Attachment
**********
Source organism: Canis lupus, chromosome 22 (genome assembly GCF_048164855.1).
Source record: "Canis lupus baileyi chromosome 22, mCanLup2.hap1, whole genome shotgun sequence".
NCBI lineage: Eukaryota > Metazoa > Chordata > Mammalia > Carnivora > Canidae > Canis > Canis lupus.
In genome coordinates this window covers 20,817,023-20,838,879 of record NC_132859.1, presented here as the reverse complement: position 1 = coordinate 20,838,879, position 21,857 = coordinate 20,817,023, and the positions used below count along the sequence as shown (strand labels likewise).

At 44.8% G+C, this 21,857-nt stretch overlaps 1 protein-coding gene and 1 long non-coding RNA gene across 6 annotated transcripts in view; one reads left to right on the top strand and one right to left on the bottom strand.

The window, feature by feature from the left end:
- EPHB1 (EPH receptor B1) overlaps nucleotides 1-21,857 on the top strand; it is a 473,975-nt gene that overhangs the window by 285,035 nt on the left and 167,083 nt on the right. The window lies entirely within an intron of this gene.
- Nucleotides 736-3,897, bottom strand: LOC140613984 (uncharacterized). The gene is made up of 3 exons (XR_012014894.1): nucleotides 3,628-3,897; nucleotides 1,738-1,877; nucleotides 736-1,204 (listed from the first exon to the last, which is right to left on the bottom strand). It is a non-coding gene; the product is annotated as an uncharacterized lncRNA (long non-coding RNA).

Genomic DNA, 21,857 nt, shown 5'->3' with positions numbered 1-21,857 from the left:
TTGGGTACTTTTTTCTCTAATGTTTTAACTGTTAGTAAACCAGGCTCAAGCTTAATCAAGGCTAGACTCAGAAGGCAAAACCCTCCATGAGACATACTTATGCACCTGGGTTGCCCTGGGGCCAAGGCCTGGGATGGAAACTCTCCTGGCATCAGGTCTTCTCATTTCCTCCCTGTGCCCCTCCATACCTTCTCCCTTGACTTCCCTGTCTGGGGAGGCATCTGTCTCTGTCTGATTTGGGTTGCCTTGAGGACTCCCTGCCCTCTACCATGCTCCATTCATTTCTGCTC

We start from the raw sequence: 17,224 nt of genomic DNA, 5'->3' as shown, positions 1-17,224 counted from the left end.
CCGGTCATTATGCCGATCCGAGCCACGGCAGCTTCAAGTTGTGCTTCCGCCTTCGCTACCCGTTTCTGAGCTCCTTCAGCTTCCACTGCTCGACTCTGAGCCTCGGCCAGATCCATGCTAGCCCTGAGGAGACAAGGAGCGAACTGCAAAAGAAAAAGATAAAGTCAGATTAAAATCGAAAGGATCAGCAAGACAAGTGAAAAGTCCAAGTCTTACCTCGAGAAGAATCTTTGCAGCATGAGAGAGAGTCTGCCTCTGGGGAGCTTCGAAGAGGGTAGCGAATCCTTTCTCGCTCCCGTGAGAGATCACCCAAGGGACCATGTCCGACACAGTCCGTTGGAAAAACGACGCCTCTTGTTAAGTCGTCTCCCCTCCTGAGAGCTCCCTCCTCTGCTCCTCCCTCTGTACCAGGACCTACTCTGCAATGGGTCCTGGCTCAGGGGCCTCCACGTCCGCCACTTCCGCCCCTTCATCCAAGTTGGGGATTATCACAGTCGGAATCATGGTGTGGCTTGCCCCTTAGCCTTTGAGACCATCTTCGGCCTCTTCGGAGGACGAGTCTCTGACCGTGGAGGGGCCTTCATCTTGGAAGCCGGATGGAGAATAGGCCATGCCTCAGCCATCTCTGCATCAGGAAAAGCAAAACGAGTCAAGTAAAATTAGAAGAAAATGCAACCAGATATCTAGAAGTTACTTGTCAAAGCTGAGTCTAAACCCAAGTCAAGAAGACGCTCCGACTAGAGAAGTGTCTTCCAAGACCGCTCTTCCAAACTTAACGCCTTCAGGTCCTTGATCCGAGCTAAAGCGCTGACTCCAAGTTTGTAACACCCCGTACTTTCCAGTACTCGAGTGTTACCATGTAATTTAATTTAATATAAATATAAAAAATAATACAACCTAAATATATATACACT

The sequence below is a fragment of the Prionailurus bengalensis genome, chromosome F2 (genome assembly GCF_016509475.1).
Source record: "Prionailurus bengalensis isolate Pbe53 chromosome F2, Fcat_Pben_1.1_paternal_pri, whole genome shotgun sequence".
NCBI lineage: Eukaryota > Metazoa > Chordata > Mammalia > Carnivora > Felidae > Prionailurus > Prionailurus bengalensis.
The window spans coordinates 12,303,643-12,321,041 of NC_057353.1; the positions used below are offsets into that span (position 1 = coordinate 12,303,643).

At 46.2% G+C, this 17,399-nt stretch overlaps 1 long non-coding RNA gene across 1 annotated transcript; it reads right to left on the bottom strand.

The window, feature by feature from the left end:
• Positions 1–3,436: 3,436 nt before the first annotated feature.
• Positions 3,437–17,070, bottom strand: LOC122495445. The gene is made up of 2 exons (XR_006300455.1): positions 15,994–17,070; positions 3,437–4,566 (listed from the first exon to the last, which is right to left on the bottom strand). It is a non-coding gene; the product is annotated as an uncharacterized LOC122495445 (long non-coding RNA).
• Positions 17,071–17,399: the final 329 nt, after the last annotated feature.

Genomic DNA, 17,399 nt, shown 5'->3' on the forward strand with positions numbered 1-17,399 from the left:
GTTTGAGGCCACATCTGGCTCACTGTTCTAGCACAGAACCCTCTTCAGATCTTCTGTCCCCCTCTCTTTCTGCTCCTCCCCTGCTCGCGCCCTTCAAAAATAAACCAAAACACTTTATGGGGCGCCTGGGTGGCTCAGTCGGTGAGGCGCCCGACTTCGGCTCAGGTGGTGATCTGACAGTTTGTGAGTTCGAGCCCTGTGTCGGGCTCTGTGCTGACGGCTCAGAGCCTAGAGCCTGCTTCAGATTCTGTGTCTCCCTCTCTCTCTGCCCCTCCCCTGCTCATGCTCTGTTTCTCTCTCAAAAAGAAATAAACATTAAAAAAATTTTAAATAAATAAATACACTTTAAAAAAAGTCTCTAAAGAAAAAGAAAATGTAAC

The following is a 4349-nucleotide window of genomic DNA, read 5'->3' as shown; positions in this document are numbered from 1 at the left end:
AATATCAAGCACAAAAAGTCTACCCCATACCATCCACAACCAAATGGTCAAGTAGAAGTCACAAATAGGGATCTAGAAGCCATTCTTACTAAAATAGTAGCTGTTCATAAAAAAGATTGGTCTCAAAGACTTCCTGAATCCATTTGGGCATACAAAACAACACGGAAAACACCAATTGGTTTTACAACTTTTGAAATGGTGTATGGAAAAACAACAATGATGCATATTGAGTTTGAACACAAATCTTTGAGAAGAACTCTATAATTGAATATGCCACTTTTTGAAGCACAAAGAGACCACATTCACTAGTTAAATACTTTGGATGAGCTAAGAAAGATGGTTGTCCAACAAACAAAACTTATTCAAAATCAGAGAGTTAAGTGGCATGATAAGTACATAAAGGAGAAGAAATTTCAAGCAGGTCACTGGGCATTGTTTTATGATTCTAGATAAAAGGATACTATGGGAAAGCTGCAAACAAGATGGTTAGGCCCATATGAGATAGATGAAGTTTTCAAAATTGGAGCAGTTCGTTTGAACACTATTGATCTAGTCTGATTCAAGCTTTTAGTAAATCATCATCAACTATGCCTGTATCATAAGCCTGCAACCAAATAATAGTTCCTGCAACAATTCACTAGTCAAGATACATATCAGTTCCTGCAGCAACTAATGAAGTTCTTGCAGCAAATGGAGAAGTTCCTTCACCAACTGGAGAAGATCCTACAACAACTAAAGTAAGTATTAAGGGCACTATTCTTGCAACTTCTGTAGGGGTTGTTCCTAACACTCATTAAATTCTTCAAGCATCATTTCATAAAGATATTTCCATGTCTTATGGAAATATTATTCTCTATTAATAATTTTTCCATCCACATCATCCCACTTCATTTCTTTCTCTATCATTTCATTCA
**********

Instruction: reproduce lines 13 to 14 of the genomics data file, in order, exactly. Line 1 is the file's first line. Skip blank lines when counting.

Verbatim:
The sequence below is a fragment of the Prionailurus bengalensis genome, chromosome F2 (genome assembly GCF_016509475.1).
Source record: "Prionailurus bengalensis isolate Pbe53 chromosome F2, Fcat_Pben_1.1_paternal_pri, whole genome shotgun sequence".